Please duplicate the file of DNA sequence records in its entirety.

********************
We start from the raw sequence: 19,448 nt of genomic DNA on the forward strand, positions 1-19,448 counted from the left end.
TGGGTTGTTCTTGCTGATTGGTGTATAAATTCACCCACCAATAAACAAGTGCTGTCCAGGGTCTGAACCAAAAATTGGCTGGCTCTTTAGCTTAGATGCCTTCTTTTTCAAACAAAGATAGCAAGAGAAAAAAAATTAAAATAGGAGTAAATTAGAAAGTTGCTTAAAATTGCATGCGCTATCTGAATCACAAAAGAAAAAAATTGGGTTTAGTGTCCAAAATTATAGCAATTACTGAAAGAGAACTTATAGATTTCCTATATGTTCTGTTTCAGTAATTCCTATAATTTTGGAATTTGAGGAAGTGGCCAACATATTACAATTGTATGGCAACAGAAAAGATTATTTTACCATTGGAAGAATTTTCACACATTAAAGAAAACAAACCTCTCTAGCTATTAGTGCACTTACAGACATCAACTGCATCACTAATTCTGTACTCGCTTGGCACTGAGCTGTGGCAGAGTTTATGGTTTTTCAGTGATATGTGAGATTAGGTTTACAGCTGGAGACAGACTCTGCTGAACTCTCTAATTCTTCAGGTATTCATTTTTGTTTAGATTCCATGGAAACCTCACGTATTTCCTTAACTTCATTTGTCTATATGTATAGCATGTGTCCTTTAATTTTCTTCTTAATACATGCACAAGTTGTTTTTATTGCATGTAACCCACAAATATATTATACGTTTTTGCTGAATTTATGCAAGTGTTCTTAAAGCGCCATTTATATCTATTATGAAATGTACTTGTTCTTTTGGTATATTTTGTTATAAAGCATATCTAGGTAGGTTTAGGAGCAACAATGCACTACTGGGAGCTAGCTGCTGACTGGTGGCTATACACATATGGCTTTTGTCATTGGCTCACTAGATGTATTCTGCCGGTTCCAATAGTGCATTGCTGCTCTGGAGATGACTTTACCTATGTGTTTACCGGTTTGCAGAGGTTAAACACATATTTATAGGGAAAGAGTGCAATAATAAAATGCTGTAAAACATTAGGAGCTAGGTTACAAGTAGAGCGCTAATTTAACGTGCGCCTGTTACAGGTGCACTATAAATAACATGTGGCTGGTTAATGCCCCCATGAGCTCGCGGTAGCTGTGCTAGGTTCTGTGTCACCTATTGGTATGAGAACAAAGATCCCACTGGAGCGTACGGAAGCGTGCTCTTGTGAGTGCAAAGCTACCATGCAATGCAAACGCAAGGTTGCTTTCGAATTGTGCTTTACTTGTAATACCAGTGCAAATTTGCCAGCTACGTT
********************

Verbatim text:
We start from the raw sequence: 19,448 nt of genomic DNA on the forward strand, positions 1-19,448 counted from the left end.
TGGGTTGTTCTTGCTGATTGGTGTATAAATTCACCCACCAATAAACAAGTGCTGTCCAGGGTCTGAACCAAAAATTGGCTGGCTCTTTAGCTTAGATGCCTTCTTTTTCAAACAAAGATAGCAAGAGAAAAAAAATTAAAATAGGAGTAAATTAGAAAGTTGCTTAAAATTGCATGCGCTATCTGAATCACAAAAGAAAAAAATTGGGTTTAGTGTCCAAAATTATAGCAATTACTGAAAGAGAACTTATAGATTTCCTATATGTTCTGTTTCAGTAATTCCTATAATTTTGGAATTTGAGGAAGTGGCCAACATATTACAATTGTATGGCAACAGAAAAGATTATTTTACCATTGGAAGAATTTTCACACATTAAAGAAAACAAACCTCTCTAGCTATTAGTGCACTTACAGACATCAACTGCATCACTAATTCTGTACTCGCTTGGCACTGAGCTGTGGCAGAGTTTATGGTTTTTCAGTGATATGTGAGATTAGGTTTACAGCTGGAGACAGACTCTGCTGAACTCTCTAATTCTTCAGGTATTCATTTTTGTTTAGATTCCATGGAAACCTCACGTATTTCCTTAACTTCATTTGTCTATATGTATAGCATGTGTCCTTTAATTTTCTTCTTAATACATGCACAAGTTGTTTTTATTGCATGTAACCCACAAATATATTATACGTTTTTGCTGAATTTATGCAAGTGTTCTTAAAGCGCCATTTATATCTATTATGAAATGTACTTGTTCTTTTGGTATATTTTGTTATAAAGCATATCTAGGTAGGTTTAGGAGCAACAATGCACTACTGGGAGCTAGCTGCTGACTGGTGGCTATACACATATGGCTTTTGTCATTGGCTCACTAGATGTATTCTGCCGGTTCCAATAGTGCATTGCTGCTCTGGAGATGACTTTACCTATGTGTTTACCGGTTTGCAGAGGTTAAACACATATTTATAGGGAAAGAGTGCAATAATAAAATGCTGTAAAACATTAGGAGCTAGGTTACAAGTAGAGCGCTAATTTAACGTGCGCCTGTTACAGGTGCACTATAAATAACATGTGGCTGGTTAATGCCCCCATGAGCTCGCGGTAGCTGTGCTAGGTTCTGTGTCACCTATTGGTATGAGAACAAAGATCCCACTGGAGCGTACGGAAGCGTGCTCTTGTGAGTGCAAAGCTACCATGCAATGCAAACGCAAGGTTGCTTTCGAATTGTGCTTTACTTGTAATACCAGTGCAAATTTGCCAGCTACGTT